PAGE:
Budock Water and the Lakes

A walk from what was once the parish church for Falmouth to the lakes in a river valley which the Celtic people described as secluded and where Argal Mill lies somewhere beneath the water in a Cornish version of Atlantis

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The walk starts at Budock Church and follows footpaths across the fields to reach the top of College Reservoir. The walk follows the waterside path to the other end of the lake and then continues across the dam of the Argal reservoir to reach the café. The route then passes all the way around Argal Lake before returning to Budock Water.

Considerations

  • The path from Nangitha Farm is susceptible to summer vegetation growth. If you have secateurs, take them along to snip any brambles.

Vital statistics

  • OS Explorer: 103
  • Distance: 6.5 miles/10.5 km
  • Steepness grade: Easy-moderate
  • Recommended footwear: waterproof boots in winter

OS maps for this walk

Click or tap on map for more info (blue=laminated)

Highlights

  • Spectacular display of water lily flowers on College Lake in August
  • Mediaeval church at Budock Water
  • Walkway along the top of the dam at Argal Lake
  • Aquatic wildlife in the College Lake nature reserve
  • Spring flowers including primroses and bluebells along the shady paths around the lakes

Adjoining walks

Directions

  1. Turn right out of the car park and follow the road a short distance to where a footpath departs from the right opposite Eglos Farmhouse. Bear right onto the footpath and follow this parallel to the road to reach a footpath sign on the right opposite wooden railings on the left.

    The church in Budock Water dates from the 13th Century with a rebuild during the 15th Century. The churchyard itself is thought to date back to the times of the Celtic saint Budock in AD 470, also associated with St Budeaux in Plymouth.

  2. Continue on the footpath until you reach a second wooden railing on the left just after the start of a wire fence on the right.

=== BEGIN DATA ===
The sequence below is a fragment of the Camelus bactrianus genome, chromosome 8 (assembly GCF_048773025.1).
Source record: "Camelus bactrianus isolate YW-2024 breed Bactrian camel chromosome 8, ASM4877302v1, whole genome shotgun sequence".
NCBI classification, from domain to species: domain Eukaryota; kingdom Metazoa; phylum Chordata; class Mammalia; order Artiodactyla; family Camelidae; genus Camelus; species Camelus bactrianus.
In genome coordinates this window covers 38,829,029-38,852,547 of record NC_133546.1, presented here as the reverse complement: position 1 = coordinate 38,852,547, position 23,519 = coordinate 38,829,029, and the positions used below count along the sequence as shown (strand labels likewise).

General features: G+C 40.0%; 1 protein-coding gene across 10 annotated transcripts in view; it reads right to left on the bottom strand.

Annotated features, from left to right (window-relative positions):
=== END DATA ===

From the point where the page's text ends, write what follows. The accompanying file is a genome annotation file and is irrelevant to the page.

Ivy has two types of roots. The "normal" roots extend in to the soil and collect nutrients. At intervals along the climbing stems there are also aerial roots which attach the plant to a surface. As they come into contact with a surface, the roots change shape to anchor the plant. They then produce hairs that wedge into any crevices. The roots also exude a chemical compound which acts as a glue.

  3. Turn left through the railing to reach the road. Carefully cross the road and take the track directly ahead with a Nangitha Farm sign (ignore the footpath to the right over the stile). Follow the track to reach an area with buildings.

    In pre-industrial times, cattle were allowed to roam over quite large areas and could therefore find a suitable tree to relieve an itch. In the Victorian period, farming became more intensive and cattle were moved into enclosed fields. It was quickly discovered that an itchy cow could wreak havoc with walls and fences so dedicated rubbing stones were positioned in the centre of some fields to minimise cow damage. In some cases, new stones were quarried specifically for the purpose and others, existing prehistoric standing stones or even Celtic crosses were unceremoniously re-used.

  4. As the buildings come into view, keep right to follow the concrete track leading uphill. Keep following the track to reach a waymark beside a gate and stile on the right.

    The footpath is the remains of a mediaeval cart road, beside which there was once a cross. At one time Nangitha Lane, as it was known, was described as "a good road with pavement along one side".

  5. Continue further on the track from the waymark until it ends in a gate and a path continues from the left over a stone stile.

    If you have secateurs, use them to snip off as many brambles and blackthorn saplings as you can along this section and the next one. As the woody growth is snipped away, the greener growth can be more easily squished by passing walking boots. If you don't have secateurs, you can still make a positive difference by bashing any nettles with a stick.

  6. Cross the stile on the left of the gate and follow the path to a metal kissing gate beside a farm gate.

    Barbed wire was first used in Victorian times with several different people independently inventing and patenting different designs. Modern barbed wire is made from steel which is then galvanised to prevent it rusting (at least until the zinc coating dissolves away). The barbed wire used for fencing is often made of high-tensile (springy) steel which is suited to being laid in long, continuous lengths. As it is forbidden by the Highways Act of 1980 for barbed wire to block a Public Right of Way, one practical solution used by farmers is to put a plastic sheath over the barbed wire where it passes over a stile. In the rare circumstance that you encounter exposed barbed wire on a stile, the most likely cause for this is mischievous cattle pulling off the plastic sheaths; let the Countryside Team know and they can alert the landowner.

  7. Go through the kissing gate and cross the field to the stile opposite.

    The number of cows in Cornwall has been estimated at around 75,000 (a lot of moo is needed for the cheese and clotted cream produced in Cornwall) so there's a good chance of encountering some in grassy fields.

    The Ramblers Association and National Farmers Union suggest some "dos and don'ts" for walkers which we've collated with some info from the local Countryside Access Team.

    Do

    • Stop, look and listen on entering a field. Look out for any animals and watch how they are behaving, particularly bulls or cows with calves
    • Be prepared for farm animals to react to your presence, especially if you have a dog with you.